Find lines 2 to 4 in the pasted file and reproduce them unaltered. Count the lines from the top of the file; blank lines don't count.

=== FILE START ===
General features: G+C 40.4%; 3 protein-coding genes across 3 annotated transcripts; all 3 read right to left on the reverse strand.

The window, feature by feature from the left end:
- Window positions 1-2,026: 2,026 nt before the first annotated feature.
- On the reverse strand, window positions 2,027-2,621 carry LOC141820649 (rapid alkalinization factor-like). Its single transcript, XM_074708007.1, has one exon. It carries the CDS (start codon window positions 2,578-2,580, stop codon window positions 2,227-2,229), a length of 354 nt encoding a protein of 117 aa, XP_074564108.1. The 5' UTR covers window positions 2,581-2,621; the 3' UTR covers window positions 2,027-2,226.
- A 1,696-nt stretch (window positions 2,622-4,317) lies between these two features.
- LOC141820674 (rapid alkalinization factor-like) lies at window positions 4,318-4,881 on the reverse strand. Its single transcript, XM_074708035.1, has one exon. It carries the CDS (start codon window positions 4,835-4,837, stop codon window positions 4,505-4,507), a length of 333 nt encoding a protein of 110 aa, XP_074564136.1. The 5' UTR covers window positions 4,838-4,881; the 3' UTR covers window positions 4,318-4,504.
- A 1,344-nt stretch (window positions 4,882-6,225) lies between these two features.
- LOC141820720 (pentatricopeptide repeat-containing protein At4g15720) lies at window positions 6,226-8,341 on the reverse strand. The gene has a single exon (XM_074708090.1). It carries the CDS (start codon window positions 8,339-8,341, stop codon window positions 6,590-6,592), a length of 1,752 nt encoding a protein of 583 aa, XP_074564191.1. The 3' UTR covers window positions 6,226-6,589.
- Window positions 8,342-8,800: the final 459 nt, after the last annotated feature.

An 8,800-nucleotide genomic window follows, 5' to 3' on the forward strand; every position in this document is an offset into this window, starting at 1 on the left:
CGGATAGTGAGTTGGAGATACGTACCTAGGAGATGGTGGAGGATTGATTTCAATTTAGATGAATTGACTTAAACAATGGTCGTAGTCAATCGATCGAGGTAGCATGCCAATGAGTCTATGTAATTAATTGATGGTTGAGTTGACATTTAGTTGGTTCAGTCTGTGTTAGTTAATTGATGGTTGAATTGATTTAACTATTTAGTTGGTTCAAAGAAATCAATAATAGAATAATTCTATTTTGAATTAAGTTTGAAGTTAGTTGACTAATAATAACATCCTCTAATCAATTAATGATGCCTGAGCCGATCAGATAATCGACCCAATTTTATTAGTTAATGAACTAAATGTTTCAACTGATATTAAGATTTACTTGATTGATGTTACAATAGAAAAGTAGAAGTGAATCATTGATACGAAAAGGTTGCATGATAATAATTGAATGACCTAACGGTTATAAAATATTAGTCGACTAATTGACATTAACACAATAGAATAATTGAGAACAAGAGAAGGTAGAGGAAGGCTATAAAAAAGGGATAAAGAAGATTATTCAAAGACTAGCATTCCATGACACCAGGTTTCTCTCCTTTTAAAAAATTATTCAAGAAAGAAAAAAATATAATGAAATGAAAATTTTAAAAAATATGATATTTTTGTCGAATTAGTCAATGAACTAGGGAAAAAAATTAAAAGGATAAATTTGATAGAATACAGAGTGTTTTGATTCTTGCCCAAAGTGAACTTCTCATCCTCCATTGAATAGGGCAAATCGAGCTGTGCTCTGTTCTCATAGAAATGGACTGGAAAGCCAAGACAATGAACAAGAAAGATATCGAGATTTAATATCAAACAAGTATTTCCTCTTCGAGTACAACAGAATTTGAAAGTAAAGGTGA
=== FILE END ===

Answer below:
The window, feature by feature from the left end:
- Window positions 1-2,026: 2,026 nt before the first annotated feature.
- On the reverse strand, window positions 2,027-2,621 carry LOC141820649 (rapid alkalinization factor-like). Its single transcript, XM_074708007.1, has one exon. It carries the CDS (start codon window positions 2,578-2,580, stop codon window positions 2,227-2,229), a length of 354 nt encoding a protein of 117 aa, XP_074564108.1. The 5' UTR covers window positions 2,581-2,621; the 3' UTR covers window positions 2,027-2,226.